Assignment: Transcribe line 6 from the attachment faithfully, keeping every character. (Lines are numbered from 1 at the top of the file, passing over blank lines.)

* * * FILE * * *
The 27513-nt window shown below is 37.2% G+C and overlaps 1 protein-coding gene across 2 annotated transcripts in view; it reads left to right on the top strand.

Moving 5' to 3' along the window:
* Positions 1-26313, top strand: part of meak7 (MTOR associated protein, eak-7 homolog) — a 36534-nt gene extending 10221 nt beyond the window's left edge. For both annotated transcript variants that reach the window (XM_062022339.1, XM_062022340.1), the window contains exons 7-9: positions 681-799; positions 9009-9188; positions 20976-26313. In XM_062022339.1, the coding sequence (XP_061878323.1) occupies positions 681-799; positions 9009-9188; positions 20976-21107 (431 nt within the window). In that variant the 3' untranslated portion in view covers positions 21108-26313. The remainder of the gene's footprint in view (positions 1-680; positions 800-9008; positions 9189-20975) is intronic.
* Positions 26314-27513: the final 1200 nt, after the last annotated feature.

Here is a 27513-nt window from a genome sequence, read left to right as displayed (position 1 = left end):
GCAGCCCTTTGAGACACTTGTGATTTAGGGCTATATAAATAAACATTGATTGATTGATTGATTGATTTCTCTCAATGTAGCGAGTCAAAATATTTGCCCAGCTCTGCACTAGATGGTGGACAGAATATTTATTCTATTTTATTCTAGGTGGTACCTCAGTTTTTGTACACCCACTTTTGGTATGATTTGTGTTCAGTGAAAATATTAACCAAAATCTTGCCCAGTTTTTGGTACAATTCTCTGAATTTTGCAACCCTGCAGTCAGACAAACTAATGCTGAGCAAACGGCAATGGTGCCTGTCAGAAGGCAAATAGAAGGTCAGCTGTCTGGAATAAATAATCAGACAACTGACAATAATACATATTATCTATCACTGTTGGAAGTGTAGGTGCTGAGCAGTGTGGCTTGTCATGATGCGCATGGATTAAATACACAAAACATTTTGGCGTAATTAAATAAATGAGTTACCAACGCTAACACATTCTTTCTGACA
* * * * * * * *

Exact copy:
GCAGCCCTTTGAGACACTTGTGATTTAGGGCTATATAAATAAACATTGATTGATTGATTGATTGATTTCTCTCAATGTAGCGAGTCAAAATATTTGCCCAGCTCTGCACTAGATGGTGGACAGAATATTTATTCTATTTTATTCTAGGTGGTACCTCAGTTTTTGTACACCCACTTTTGGTATGATTTGTGTTCAGTGAAAATATTAACCAAAATCTTGCCCAGTTTTTGGTACAATTCTCTGAATTTTGCAACCCTGCAGTCAGACAAACTAATGCTGAGCAAACGGCAATGGTGCCTGTCAGAAGGCAAATAGAAGGTCAGCTGTCTGGAATAAATAATCAGACAACTGACAATAATACATATTATCTATCACTGTTGGAAGTGTAGGTGCTGAGCAGTGTGGCTTGTCATGATGCGCATGGATTAAATACACAAAACATTTTGGCGTAATTAAATAAATGAGTTACCAACGCTAACACATTCTTTCTGACA